Captain Beefheart & His Magic Band - Safe As Milk
|The original stereo Safe As Milk cover artwork, with fisheye photo of the band inside a wooden structure|
As a precursor, I'll state that this overview of the events surrounding this album can be read in more detail (and also probably with a higher degree with accuracy) in John French's book, Beefheart: Through the Eyes of Magic.
|An early band performance, ca. 1967
L to R: Van Vliet, Cooder & Handley
Supposedly the only gig to feature Ry Cooder.
The picture that Safe As Milk paints of the Summer of Love is quite different than that depicted by the usual L.A. groups. Van Vliet's vocals, with obvious draws from the raw delta wails of Howlin' Wolf, portray surrealistic Daliesque scenes upon a tapestry of stop-and-go drums, staggering dual slide guitars of Ry Cooder and Alex St. Clair, and intricate bass lines, woven together in a dynamic, ever-changing landscape of blues, pop, and heavy fuzzed-out psych. The constantly-changing song structures are smoothly integrated and still give the façade of conventionality while simultaneously drawing upon obscure folk- and African-inspired rhythms, somehow keeping every song interesting from beginning to end.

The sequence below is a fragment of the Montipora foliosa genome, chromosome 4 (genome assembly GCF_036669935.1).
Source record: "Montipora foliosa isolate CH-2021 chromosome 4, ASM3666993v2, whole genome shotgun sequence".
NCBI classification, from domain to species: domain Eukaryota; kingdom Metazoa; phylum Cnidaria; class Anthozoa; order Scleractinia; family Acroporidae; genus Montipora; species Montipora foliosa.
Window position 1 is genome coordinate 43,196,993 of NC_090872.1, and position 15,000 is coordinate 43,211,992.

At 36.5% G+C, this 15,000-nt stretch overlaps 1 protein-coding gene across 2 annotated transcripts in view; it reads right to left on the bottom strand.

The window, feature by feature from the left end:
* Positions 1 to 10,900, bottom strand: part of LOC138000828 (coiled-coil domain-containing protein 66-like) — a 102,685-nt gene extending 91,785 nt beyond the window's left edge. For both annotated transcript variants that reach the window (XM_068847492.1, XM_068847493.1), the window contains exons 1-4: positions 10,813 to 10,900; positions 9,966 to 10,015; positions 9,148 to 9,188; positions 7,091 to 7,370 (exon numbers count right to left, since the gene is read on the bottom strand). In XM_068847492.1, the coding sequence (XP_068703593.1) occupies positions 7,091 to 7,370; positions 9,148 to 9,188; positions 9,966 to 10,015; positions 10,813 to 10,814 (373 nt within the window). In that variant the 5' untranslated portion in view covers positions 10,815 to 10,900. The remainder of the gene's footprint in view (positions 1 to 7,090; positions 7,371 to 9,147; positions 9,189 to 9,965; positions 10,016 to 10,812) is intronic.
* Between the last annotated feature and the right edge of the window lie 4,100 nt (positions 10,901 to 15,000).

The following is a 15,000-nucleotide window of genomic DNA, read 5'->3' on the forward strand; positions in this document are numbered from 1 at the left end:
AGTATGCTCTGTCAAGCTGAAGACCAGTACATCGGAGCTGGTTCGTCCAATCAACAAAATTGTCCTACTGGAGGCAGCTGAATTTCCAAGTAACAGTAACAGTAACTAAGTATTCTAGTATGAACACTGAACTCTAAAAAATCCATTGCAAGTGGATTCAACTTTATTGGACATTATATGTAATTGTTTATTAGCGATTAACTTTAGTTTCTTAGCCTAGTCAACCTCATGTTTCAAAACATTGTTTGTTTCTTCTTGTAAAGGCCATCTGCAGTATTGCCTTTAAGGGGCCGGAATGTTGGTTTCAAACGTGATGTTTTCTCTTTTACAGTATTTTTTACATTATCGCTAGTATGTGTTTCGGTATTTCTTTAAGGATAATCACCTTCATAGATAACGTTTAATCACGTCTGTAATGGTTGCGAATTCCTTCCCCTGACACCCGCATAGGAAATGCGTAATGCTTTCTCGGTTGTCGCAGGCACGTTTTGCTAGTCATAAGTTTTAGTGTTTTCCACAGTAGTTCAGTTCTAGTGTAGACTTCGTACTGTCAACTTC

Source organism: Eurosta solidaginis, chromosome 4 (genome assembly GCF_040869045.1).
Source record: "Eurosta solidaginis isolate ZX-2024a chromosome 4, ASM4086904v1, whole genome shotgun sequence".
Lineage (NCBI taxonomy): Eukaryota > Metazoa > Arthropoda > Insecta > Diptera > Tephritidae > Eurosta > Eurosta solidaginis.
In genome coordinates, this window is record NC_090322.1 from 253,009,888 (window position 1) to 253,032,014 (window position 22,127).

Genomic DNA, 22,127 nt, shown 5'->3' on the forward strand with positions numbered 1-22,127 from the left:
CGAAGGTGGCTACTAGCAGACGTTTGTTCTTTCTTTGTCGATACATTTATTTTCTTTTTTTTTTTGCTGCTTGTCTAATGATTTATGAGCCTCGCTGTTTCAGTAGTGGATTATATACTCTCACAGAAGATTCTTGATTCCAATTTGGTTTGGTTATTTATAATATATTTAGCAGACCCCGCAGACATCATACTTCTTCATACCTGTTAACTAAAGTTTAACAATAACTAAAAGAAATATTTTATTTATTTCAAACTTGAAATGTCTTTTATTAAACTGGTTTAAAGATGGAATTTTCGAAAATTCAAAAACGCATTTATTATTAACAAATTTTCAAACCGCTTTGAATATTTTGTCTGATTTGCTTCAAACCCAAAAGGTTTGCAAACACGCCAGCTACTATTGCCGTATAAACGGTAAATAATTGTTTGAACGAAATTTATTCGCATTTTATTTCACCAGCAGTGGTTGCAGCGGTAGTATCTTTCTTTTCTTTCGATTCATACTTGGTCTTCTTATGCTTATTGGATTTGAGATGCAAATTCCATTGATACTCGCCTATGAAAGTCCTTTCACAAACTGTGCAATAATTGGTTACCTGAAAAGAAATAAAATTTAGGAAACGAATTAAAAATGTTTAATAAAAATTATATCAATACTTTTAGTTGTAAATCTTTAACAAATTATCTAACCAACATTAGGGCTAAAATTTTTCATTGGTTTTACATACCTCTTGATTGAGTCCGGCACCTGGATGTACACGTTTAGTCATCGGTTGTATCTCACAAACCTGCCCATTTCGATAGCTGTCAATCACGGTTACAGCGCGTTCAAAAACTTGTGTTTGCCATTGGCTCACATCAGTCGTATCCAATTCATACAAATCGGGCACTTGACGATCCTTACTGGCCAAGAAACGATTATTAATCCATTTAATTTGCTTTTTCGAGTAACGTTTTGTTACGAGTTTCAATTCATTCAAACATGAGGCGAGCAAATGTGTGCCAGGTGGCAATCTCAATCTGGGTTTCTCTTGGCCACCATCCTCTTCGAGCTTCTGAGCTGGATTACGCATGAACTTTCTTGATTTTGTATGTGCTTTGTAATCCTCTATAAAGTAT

|Photography by Guy Webster: (L to R) John French, Jerry Handley, Alex St. Clair, & Don Van Vliet, all cleaned-up with fresh haircuts|
It is curious to me why Ry Cooder wasn't pictured on the LP cover, but little information seems to exist on the subject; he apparently was never very keen on being in the band, so it probably was by his own discretion. Tom Wilkes' cover design, which encases those photos, clearly portray the influence (worship?) of the Abba-Zaba candy bar, as of course does the track itself, whose title is featured prominently at the top of the rear design. Perhaps Don Van Vliet just liked the sound of the name, or maybe he was actually an avid consumer of the peanut-butter-filled taffy, which can still be found at some old-school candy shops -- but it honestly isn't anything to write home about, in my opinion. Nonetheless, the song would remain a staple of Beefheart's career, making a regular appearance at shows throughout the '70s.
|An Abba-Zaba candy bar|
|Rear album cover slick with the yellow-and-black checkerboard pattern|
|Ad for the 1970 reissue in the|
Buddah Group inner sleeve
- Don Van Vliet: lead vocals, harmonica, bass marimba
Google Drive: https://drive.google.com/drive/folders/16TAjmsBPlQtB713sRltu6_-dq-0DdnGq?usp=sharing